Lunney was asked in cross examination, "Now, you've indicated in your evidence I think that this was the deal that was struck between yourself or your group and Pierre Pettigrew the Minister at
the time, correct?"
After some sparring, the Crown asked, "Is that this agreement appears to actually reflect what the directive says, the personal use exemption directive, do you agree with that?"
Lunney failed to provide a straight answer (see P 1193). If you continue reading the transcripts, you will see that the Crown demonstrated that Mr. Lunney may also have deceived the House of Commons in a debate on Monday, November 29th, 2004 by misrepresenting the status of Truehope/Synergy and of the RCMP raid.
I cannot imagine that any minister in the Canadian government has the authority to exempt anyone from complying with the law. Lunney's email entered as an exhibit in the criminal case needs to be made public. But, after the Conservatives took power, there is reference in the Health Canada ATIP documents to a meeting between the Truehope/Synergy Group and the new Minister of Health, Tony Clement, that was scheduled for November 8, 2006. It is mentioned that a representative from the Prime Minister's Office would attend as well as representatives from Justice. There is no meeting agenda in those documents and no indication that it actually happened or what the outcome was.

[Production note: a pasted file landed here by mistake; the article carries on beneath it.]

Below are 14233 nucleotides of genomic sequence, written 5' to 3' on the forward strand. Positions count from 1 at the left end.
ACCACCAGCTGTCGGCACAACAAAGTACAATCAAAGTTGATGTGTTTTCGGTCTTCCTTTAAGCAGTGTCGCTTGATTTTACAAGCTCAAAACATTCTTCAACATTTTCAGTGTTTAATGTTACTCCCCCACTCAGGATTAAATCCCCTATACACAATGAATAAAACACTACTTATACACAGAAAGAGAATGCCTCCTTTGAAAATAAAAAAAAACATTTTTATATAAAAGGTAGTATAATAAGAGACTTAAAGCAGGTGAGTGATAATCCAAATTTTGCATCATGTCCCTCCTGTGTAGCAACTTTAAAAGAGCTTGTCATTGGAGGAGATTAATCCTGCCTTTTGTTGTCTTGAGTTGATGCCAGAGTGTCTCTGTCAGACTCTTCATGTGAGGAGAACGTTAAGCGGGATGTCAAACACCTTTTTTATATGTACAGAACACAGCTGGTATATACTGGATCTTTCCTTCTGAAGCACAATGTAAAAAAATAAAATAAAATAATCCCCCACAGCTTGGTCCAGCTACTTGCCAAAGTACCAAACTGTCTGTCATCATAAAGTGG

Health Canada has failed to enforce Truehope's compliance with applicable law. Why? The U.S. Federal Trade Commission managed to deal with two of the supplement manufactures whose products were previously promoted by the principals of Truehope/Synergy, Anthony Stephan and David Hardy. Our laws on this matter are pretty similar to those in the U.S.; and because of Health Canada's apparent enforcement failure, Canadian citizens with serious mental illnesses are still being encouraged to go off their medications and many are arguably harmed. And need I say that as long as Empowerplus® continues to be sold, the company continues to make money at the expense of the mentally ill.
In an article in the Ottawa Citizen in 2003 now on a mental health website, it was estimated that with 3,000 customers at that time, Hardy and Stephan were grossing $500,000 a month. Stephan disagreed and said, "It's more like $300,000 and a lot of the money goes to pay the 55 'support' workers who operate the phones." But, according to an interview that Stephan gave to Alternative Mental Health in the U.S., the research assistants (mostly former patients), work for expenses only.
Dr. E. Fuller Torrey, a well-known research psychiatrist who is executive director of the Stanley Medical Research Institute in Bethesda, Maryland, told the Citizen that, "In the more than 30 years I have been studying mental illnesses, there have always been some people who have made a good living treating people with schizophrenia with various vitamin mixtures,"
Someone needs to explain to Canadians and to LeeAnn Ramsay, the sister of the murdered man, what happened. As of this moment, according to Health Canada, Empowerplus® is still not authorized for sale in Canada because of the health claims associated with the product. Yet we need to know why it is still for sale now.